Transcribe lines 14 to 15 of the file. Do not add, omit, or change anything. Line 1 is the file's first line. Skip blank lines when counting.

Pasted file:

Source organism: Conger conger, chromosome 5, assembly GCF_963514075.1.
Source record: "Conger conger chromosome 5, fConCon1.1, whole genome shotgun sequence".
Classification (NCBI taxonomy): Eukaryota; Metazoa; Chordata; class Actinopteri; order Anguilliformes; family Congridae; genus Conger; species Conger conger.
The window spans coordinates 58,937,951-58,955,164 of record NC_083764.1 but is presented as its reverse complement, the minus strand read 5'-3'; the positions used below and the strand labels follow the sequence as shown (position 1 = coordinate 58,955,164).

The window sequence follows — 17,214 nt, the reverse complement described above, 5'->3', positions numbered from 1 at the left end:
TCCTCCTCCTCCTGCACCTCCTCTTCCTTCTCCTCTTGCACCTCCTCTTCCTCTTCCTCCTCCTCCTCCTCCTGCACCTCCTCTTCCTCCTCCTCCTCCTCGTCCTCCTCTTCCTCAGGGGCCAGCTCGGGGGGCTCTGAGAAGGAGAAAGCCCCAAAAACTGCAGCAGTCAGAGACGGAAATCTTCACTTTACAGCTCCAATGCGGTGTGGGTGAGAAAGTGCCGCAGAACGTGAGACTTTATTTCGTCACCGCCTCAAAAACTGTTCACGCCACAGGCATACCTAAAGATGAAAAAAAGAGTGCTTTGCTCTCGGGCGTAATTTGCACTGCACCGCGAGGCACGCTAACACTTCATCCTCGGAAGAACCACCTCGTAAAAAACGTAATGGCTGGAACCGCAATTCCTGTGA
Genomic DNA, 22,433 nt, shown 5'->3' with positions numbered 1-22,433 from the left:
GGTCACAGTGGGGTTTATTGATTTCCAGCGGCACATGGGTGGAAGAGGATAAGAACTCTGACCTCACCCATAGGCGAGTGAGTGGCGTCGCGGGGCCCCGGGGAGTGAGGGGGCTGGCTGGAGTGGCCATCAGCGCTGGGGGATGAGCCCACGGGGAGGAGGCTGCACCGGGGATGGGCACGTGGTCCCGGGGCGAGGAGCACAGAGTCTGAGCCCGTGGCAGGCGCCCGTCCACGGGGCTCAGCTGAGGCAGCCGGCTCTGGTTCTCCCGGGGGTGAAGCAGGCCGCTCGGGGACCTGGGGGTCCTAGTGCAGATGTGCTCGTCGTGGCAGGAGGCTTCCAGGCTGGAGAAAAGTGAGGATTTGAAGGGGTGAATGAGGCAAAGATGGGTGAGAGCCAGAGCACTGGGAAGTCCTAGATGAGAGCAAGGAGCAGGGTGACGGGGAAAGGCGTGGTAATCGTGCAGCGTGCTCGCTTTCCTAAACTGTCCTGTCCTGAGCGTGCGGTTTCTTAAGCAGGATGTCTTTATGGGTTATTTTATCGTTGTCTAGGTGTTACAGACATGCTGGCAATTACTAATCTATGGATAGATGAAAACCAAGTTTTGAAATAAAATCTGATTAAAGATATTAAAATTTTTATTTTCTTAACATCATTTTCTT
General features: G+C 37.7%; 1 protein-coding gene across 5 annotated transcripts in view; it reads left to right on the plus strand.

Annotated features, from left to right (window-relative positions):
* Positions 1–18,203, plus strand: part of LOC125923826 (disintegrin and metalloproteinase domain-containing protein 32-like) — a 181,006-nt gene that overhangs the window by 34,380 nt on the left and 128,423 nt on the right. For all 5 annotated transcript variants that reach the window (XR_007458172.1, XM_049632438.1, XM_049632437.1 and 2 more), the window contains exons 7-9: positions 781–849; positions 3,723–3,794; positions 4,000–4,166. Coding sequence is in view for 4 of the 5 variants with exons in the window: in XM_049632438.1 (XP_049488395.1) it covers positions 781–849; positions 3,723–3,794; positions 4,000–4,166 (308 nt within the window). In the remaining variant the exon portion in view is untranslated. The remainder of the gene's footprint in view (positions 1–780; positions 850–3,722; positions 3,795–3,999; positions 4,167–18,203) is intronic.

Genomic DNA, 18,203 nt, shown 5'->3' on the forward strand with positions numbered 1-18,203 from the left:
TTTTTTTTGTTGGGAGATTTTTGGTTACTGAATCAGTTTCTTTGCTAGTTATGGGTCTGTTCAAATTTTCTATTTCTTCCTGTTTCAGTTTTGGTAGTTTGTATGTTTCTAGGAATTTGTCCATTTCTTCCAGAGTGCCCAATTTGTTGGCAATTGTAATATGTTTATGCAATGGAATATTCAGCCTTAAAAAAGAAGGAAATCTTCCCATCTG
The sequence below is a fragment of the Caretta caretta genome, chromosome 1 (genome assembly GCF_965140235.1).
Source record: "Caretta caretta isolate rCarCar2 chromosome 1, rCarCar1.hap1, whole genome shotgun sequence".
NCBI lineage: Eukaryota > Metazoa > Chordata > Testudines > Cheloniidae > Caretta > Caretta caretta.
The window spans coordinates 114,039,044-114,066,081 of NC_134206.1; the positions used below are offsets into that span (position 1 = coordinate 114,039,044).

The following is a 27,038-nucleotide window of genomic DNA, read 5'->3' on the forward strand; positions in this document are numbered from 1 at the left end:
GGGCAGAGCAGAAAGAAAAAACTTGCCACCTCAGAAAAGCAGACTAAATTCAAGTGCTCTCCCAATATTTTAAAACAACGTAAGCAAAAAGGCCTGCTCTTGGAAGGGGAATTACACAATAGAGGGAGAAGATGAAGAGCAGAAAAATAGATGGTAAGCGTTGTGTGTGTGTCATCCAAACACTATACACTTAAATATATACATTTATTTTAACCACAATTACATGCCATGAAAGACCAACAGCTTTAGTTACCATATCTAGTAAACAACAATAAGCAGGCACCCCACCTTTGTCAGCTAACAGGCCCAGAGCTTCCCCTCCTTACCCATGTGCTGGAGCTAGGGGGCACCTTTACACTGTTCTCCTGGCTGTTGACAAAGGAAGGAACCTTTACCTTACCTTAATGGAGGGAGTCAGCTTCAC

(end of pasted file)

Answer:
The sequence below is a fragment of the Caretta caretta genome, chromosome 1 (genome assembly GCF_965140235.1).
Source record: "Caretta caretta isolate rCarCar2 chromosome 1, rCarCar1.hap1, whole genome shotgun sequence".